Compression through normalization (was: Re: Ternary search trees)

From: Doug Ewell (
Date: Mon Nov 24 2003 - 01:26:55 EST

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    I wrote in response to Philippe Verdy:

    > Changing a sequence S to a canonically equivalent sequence S' is
    > explicitly allowed by conformance clause C10, but I would be surprised
    > if any designers or implementers of Unicode compression schemes have
    > considered such a thing. Does this violate users' expectations of
    > what "lossless" compression means? This might be a topic all by
    > itself.

    The more I think about this, the more it intrigues me. I can't decide
    what is the "right thing" to do here, or if there is a "right thing" at

    It certainly seems true that under some circumstances, some samples of
    Unicode text could be made more compressible by converting them to a
    different normalization form -- either NFC, NFD, or a "partial" form
    like the one Philippe described.

    For example, consider the Korean name "Kwan" encoded as jamos (NFD):

    U+110F U+116A U+11AB

    Assuming that this (very) short string appeared at the beginning of a
    text stream, it would be encoded as follows:

    UTF-8: E1 84 8F E1 85 AA E1 86 AB
    SCSU: 1B 22 8F EA 1C 23 AB
    BOCU-1: E1 79 BA D0 38

    (Note in the SCSU example that two dynamic windows have to be defined,
    for the half-blocks at U+1100 and U+1180. This is a one-time cost;
    subsequent references to these blocks within the same stream would use
    the same windows.)

    Now, this same name "Kwan" could be equivalently encoded (NFC) as the
    syllable U+CF74. Even though none of the three formats shown here is
    optimized for efficient representation of Hangul syllables, they would
    all see a big improvement compared to the jamos (again assuming this is
    at the beginning of a stream):

    UTF-8: EC BD B4
    SCSU: 0F CF 74
    BOCU-1: FB BC 10

    For longer, more realistic texts, SCSU would stay in Unicode mode and
    use 2 bytes per syllable, while BOCU-1 would take advantage of
    relatively short 2-byte (and occasional 1-byte) jumps within the Hangul
    Syllables super-block. Spaces and CR/LF pairs between syllables give an
    edge to BOCU-1, while other interspersed Basic Latin characters, such as
    full stops and other punctuation, give a (less frequent) edge to SCSU.
    (Remember a day ago, I wondered why BOCU-1 did so much better on Korean
    text encoded as syllables? Now I know.)

    Regardless of the CES or TES, however, it is clear that modern Korean
    can be expressed more compactly using precomposed syllables (NFC) than
    using jamos (NFD).

    So the question becomes: Is it legitimate for a Unicode compression
    engine -- SCSU, BOCU-1, or other -- to convert text such as Hangul into
    another (canonically equivalent) normalization form to improve its

    Conformance clause C10 explicitly allows this:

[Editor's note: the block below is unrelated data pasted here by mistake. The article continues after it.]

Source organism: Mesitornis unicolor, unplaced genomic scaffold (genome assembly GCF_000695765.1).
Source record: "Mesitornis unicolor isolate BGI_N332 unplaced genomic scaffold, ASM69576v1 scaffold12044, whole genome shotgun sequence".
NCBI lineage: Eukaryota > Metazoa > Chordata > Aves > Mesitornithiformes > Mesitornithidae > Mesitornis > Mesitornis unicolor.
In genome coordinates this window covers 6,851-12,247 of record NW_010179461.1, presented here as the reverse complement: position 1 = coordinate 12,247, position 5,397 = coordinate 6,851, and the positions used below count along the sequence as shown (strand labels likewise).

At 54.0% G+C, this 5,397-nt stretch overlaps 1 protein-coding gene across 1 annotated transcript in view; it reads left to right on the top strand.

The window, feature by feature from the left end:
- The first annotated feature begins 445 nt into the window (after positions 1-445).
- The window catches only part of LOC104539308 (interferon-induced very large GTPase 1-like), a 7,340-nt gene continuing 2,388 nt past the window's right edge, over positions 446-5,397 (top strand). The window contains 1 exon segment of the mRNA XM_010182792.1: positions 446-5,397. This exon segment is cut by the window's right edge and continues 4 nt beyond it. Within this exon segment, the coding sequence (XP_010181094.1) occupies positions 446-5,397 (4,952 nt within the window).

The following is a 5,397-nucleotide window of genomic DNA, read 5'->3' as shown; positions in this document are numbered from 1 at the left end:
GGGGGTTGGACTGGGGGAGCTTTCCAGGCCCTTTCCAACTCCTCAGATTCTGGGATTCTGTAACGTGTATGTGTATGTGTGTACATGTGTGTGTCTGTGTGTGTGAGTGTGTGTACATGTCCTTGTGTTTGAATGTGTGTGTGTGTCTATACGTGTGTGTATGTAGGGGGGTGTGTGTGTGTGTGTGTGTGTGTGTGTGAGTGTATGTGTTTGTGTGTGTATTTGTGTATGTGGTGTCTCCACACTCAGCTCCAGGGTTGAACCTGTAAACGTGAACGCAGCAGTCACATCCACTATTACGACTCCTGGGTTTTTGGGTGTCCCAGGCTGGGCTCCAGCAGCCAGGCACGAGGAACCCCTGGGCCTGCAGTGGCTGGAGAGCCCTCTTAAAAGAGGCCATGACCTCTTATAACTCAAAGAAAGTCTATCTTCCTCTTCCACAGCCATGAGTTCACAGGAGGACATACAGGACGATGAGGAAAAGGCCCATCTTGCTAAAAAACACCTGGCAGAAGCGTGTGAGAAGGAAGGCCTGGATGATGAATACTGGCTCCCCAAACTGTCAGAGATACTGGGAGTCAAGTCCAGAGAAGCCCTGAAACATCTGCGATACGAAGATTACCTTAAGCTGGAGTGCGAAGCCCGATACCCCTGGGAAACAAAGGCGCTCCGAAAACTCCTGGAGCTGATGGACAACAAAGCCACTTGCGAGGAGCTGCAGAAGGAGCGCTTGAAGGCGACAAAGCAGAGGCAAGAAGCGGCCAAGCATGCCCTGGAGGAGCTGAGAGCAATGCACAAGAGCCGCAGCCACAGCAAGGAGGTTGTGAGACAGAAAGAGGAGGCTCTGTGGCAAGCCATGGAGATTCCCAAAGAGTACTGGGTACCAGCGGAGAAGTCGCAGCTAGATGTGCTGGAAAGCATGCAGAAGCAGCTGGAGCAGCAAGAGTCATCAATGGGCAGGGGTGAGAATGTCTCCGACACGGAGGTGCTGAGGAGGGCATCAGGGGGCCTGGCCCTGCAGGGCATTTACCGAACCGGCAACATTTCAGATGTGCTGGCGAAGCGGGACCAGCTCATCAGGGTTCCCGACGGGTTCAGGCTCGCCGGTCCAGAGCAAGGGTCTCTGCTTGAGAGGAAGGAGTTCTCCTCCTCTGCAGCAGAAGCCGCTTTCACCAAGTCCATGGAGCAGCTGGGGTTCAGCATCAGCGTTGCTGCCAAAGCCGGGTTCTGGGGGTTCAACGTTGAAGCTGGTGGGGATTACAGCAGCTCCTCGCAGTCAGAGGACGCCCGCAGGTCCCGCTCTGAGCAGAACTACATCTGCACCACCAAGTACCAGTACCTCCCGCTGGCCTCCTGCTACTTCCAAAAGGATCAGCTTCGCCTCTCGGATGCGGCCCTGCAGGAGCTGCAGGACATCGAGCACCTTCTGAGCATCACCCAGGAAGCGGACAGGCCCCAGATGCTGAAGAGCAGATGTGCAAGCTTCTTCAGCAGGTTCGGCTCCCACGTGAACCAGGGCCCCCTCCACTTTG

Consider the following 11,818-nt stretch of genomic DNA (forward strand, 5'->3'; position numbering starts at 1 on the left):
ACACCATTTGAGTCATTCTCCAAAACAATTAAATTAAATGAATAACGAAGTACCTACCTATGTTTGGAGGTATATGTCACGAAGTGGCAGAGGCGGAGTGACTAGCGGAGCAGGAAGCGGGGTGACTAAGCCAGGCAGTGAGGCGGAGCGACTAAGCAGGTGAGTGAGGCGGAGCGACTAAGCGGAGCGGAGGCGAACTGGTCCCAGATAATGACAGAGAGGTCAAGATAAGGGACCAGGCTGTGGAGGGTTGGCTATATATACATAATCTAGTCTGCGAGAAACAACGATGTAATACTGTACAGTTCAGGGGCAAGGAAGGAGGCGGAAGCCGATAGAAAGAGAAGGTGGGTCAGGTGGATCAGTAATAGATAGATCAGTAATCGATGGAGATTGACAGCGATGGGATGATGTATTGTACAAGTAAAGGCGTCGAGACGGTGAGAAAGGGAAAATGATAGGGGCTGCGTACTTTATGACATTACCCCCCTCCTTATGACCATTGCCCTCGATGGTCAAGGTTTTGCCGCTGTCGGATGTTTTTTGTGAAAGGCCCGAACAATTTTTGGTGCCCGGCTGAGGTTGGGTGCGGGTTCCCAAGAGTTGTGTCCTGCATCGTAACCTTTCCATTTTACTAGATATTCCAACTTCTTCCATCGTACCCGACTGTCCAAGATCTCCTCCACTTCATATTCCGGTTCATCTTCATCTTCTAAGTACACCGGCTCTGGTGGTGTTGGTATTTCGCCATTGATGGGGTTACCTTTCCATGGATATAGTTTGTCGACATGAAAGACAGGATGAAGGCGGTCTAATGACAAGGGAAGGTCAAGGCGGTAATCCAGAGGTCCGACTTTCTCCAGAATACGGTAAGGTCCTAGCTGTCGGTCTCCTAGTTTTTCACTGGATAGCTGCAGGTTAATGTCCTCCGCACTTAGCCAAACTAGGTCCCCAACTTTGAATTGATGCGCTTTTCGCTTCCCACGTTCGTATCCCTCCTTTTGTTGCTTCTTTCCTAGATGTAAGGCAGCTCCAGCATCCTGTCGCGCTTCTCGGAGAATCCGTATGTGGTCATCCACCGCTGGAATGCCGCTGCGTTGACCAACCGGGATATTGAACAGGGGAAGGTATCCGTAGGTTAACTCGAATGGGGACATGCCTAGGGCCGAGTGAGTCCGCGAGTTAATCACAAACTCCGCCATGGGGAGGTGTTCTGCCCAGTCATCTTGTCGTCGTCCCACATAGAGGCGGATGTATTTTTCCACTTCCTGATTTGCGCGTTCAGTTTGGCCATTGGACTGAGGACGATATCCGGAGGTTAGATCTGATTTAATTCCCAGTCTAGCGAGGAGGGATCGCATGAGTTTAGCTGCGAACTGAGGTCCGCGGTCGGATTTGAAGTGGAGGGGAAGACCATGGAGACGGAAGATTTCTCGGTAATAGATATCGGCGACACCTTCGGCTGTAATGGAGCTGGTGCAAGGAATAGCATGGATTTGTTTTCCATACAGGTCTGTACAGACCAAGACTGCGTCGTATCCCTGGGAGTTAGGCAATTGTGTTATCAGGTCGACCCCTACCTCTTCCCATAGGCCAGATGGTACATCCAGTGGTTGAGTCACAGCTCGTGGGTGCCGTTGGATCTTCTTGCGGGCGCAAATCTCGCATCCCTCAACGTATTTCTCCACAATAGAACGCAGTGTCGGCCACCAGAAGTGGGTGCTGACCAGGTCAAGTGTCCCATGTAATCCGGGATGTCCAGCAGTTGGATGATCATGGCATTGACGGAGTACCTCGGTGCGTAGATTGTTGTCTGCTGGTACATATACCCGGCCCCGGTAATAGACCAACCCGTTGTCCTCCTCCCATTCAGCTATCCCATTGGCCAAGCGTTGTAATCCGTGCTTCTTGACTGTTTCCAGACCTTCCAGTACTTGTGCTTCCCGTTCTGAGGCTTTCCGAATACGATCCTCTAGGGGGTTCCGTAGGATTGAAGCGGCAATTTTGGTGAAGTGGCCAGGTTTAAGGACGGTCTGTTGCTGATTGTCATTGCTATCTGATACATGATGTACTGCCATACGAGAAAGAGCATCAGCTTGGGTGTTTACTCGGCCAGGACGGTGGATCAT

"When a process purports not to modify the interpretation of a valid
    coded character representation, it shall make no change to that coded
    character representation *other than the possible replacement of
    character sequences by their canonical-equivalent sequences* or the
    deletion of noncharacter code points." (TUS 4.0, p. 60; emphasis mine)

    However, in the non-text compression world there is a definite
    distinction between "lossy" and "lossless" compression methods. In the
    former, it is understood that a certain amount of information from the
    original source may be discarded, in the interest of improving
    compression. JPEG is the best-known example of a lossy image format;
    image information may be modified or discarded according to compression
    needs and the limitations of human vision.

    In the latter, there is a built-in promise that the compression process
    will not discard any information. GIF is an example of an image format
    that uses lossless compression; a 256-color bitmap, converted to GIF and
    then back to its original format, should be bit-for-bit equivalent to
    the original data (except for metadata used in the original format but
    not in GIF, such as the "important colors" field in Windows BMP).

    Converting Unicode data to another normalization form seems somewhere in
    between these two cases. Conformance clause C10 tells us that a process
    can replace NFD data with its NFC equivalent and still claim "not to
    modify" its interpretation; there is no "loss of data" in the sense of a
    bitmap being converted to JPEG. Yet there is no bit-for-bit equivalence
    either; for a given text T, there is no promise that:

    decompress(compress(T)) ≡ T

    If a compressor were to take advantage of the potential to improve
    compression through normalization, would end users feel that the data
    had been changed in an unacceptable way? Suppose a compression format
    (SCSU or BOCU-1) is being used with a protocol that demands a particular
    normalization form. Would there be a conformance problem? What about
    any other "process" as described by C10 that feeds into another
    protocol? Can a higher-level protocol supersede C10 and *require* a
    given normalization form? The note under C10 says:

    "All processes and higher-level protocols are required to abide by C10
    as a minimum."

    which implies that they may not.

    I'm especially interested in what the compression and conformance
    experts have to say about this, but of course the thoughtful input of
    any list member is very much welcome.

    -Doug Ewell
     Fullerton, California

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